April 9, 2014

Jonathan Tobin: Why Did Kerry Lie About Israeli Blame?

Samuel G. Freedman: A resolution 70 years later for a father's unsettling legacy of ashes from Dachau

Jessica Ivins: A resolution 70 years later for a father's unsettling legacy of ashes from Dachau

Kim Giles: Asking for help is not weakness

Kathy Kristof and Barbara Hoch Marcus: 7 Great Growth Israeli Stocks

Matthew Mientka: How Beans, Peas, And Chickpeas Cleanse Bad Cholesterol and Lowers Risk of Heart Disease

Sabrina Bachai: 5 At-Home Treatments For Headaches

The Kosher Gourmet by Daniel Neman Have yourself a matzo ball: The secrets bubby never told you and recipes she could have never imagined

April 8, 2014

Lori Nawyn: At Your Wit's End and Back: Finding Peace

Susan B. Garland and Rachel L. Sheedy: Strategies Married Couples Can Use to Boost Benefits

David Muhlbaum: Smart Tax Deductions Non-Itemizers Can Claim

Jill Weisenberger, M.S., R.D.N., C.D.E : Before You Lose Your Mental Edge

Dana Dovey: Coffee Drinkers Rejoice! Your Cup Of Joe Can Prevent Death From Liver Disease

Chris Weller: Electric 'Thinking Cap' Puts Your Brain Power Into High Gear

The Kosher Gourmet by Marlene Parrish A gift of hazelnuts keeps giving --- for a variety of nutty recipes: Entree, side, soup, dessert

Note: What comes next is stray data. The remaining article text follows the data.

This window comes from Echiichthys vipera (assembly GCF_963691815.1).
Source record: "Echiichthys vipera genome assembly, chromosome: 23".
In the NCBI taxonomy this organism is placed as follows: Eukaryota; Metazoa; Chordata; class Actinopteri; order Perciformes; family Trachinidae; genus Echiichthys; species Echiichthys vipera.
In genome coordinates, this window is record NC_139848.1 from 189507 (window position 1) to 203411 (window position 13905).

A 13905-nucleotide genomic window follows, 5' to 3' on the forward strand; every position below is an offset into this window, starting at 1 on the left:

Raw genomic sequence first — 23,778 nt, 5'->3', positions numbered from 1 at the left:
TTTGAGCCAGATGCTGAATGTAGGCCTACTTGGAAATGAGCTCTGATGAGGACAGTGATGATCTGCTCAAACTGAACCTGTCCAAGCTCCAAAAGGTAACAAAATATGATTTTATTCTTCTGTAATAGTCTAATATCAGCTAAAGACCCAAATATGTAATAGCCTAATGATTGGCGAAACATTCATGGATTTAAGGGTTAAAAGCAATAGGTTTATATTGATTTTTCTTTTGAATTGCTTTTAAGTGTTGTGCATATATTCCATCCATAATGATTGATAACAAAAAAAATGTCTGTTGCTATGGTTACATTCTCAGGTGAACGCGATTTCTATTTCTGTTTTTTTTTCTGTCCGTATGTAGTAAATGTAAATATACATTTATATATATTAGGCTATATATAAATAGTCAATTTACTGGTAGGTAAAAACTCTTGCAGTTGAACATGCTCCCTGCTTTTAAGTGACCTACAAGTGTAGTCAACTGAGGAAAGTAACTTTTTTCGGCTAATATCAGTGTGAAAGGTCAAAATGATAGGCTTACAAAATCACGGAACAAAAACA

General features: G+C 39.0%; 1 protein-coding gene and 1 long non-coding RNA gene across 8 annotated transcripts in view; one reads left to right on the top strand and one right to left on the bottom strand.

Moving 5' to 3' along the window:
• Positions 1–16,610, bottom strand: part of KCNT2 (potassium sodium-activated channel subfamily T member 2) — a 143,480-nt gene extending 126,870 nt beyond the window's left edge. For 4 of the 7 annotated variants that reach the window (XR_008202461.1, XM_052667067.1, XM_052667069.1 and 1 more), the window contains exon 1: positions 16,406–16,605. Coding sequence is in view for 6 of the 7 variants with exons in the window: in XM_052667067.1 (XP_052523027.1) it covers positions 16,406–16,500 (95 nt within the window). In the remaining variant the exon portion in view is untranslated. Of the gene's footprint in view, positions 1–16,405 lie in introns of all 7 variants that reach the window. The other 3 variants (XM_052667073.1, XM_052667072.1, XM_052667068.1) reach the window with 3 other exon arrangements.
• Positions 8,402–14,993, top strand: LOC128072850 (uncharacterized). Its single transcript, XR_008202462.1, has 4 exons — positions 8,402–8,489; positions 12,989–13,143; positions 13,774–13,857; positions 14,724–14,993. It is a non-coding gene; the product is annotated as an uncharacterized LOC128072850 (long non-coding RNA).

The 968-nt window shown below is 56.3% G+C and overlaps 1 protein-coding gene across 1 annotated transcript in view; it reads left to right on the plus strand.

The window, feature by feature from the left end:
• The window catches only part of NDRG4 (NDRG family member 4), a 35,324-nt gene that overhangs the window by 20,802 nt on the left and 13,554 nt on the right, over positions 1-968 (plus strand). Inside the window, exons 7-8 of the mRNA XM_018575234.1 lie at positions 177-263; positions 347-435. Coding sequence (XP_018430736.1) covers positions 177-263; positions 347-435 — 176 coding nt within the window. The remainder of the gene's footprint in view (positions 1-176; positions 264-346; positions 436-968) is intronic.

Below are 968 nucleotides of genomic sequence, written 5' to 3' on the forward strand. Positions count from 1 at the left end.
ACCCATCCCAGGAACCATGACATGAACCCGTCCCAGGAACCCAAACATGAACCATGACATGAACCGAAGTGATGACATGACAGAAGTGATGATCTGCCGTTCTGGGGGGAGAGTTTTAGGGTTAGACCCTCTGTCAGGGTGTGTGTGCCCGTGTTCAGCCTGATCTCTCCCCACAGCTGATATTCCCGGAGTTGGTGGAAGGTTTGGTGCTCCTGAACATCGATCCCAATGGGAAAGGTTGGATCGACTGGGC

April 4, 2014

Rabbi David Gutterman: The Word for Nothing Means Everything

Charles Krauthammer: Kerry's folly, Chapter 3

Amy Peterson: A life of love: How to build lasting relationships with your children

John Ericson: Older Women: Save Your Heart, Prevent Stroke Don't Drink Diet

John Ericson: Why 50 million Americans will still have spring allergies after taking meds

Cameron Huddleston: Best and Worst Buys of April 2014

Stacy Rapacon: Great Mutual Funds for Young Investors

Sarah Boesveld: Teacher keeps promise to mail thousands of former students letters written by their past selves

The Kosher Gourmet by Sharon Thompson Anyone can make a salad, you say. But can they make a great salad? (SECRETS, TESTED TECHNIQUES + 4 RECIPES, INCLUDING DRESSINGS)

April 2, 2014

Paul Greenberg: Death and joy in the spring

Dan Barry: Should South Carolina Jews be forced to maintain this chimney built by Germans serving the Nazis?

Mayra Bitsko: Save me! An alien took over my child's personality

Frank Clayton: Get happy: 20 scientifically proven happiness activities

Susan Scutti: It's Genetic! Obesity and the 'Carb Breakdown' Gene

Lecia Bushak: Why Hand Sanitizer May Actually Harm Your Health

Stacy Rapacon: Great Funds You Can Own for $500 or Less

Cameron Huddleston: 7 Ways to Save on Home Decor